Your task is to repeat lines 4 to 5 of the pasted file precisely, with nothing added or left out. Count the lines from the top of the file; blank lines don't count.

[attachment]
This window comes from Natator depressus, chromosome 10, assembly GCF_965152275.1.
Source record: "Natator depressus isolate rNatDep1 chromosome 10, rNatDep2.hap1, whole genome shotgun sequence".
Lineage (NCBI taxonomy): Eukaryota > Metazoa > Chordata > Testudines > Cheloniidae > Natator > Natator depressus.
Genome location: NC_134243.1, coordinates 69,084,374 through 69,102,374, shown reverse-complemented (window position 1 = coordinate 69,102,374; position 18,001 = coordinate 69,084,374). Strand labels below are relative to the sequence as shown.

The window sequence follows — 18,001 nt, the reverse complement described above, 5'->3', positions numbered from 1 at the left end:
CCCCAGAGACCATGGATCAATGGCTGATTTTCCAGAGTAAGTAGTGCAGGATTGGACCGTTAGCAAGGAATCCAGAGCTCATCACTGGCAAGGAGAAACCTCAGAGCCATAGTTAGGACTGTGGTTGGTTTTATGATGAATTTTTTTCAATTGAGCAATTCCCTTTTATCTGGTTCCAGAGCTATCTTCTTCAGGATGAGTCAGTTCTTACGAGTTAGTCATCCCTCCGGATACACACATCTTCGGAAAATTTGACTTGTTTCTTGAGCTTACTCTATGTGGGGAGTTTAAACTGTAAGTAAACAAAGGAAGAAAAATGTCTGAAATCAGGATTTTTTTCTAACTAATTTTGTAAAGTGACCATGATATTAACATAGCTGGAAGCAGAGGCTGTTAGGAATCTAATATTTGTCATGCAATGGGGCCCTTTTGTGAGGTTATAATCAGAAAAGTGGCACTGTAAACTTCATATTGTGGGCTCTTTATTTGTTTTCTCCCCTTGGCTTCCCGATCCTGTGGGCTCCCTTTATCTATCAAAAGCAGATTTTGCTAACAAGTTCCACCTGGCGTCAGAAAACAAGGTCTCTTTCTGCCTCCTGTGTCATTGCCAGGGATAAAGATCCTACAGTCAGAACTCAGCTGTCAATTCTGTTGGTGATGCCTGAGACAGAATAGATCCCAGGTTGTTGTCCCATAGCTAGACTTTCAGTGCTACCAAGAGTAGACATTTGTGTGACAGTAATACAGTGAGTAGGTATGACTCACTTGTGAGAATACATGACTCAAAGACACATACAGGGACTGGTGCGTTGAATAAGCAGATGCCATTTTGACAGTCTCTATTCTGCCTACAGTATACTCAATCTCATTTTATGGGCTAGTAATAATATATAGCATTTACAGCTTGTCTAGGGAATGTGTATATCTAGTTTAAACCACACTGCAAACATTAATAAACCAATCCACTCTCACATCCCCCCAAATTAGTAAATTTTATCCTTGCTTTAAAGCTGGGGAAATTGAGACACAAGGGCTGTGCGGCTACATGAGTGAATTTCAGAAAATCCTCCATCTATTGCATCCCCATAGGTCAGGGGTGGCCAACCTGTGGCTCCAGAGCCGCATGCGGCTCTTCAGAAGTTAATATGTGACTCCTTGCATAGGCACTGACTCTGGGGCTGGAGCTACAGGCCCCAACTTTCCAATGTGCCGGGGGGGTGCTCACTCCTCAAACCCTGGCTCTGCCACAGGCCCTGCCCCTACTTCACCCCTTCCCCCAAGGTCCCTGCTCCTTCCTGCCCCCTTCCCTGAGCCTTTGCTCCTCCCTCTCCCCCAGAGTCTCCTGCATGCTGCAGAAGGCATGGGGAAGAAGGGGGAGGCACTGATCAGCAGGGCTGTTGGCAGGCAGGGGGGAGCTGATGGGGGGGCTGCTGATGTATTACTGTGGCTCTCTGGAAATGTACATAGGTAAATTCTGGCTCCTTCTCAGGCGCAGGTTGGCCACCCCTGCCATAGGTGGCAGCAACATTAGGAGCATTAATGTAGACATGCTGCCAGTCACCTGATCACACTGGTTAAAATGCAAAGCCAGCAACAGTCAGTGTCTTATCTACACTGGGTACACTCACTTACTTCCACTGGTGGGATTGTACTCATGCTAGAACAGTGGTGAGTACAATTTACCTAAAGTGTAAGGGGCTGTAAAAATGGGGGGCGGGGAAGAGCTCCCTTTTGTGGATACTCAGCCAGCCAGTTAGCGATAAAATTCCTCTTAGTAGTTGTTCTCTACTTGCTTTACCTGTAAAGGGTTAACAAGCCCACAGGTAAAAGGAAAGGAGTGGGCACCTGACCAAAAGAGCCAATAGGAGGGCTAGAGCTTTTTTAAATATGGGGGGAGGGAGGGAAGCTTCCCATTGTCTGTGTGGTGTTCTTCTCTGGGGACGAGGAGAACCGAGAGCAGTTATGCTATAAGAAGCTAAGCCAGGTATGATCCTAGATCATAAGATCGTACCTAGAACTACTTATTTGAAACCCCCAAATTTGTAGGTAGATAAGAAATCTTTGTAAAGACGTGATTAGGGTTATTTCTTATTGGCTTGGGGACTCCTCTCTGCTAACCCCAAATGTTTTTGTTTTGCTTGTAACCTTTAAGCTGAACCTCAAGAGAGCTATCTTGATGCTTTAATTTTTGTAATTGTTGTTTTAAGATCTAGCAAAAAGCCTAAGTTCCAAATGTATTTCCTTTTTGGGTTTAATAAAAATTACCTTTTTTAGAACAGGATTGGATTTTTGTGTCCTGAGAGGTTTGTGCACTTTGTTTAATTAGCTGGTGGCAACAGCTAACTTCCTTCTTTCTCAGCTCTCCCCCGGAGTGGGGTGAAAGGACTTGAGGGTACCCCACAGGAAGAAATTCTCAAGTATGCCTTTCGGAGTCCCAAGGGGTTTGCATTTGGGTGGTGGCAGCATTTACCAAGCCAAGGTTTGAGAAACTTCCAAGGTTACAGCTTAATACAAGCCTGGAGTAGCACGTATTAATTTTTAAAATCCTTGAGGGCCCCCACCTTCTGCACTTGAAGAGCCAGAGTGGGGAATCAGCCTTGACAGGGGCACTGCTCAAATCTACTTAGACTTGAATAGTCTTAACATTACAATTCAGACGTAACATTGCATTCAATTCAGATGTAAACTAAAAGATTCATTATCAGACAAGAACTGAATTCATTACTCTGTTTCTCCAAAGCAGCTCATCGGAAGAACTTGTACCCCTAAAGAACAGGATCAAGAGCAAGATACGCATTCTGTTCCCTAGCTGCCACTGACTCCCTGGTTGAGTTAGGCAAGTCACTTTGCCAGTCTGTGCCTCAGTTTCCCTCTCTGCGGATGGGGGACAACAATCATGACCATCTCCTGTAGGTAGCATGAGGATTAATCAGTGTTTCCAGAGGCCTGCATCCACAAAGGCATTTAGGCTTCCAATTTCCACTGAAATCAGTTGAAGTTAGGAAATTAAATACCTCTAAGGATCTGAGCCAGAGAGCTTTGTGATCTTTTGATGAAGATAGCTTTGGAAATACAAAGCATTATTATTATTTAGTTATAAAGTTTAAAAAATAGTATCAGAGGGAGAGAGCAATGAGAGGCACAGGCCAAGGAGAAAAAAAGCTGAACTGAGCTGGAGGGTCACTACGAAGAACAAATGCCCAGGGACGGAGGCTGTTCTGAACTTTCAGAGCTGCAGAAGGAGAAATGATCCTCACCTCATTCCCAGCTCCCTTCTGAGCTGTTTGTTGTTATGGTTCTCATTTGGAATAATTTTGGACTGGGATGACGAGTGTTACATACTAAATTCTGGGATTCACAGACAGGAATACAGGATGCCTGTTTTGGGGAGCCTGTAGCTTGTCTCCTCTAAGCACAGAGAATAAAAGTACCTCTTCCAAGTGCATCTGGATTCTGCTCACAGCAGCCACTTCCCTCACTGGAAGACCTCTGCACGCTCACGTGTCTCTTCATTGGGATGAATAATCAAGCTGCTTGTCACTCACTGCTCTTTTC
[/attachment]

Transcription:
Genome location: NC_134243.1, coordinates 69,084,374 through 69,102,374, shown reverse-complemented (window position 1 = coordinate 69,102,374; position 18,001 = coordinate 69,084,374). Strand labels below are relative to the sequence as shown.

The window sequence follows — 18,001 nt, the reverse complement described above, 5'->3', positions numbered from 1 at the left end: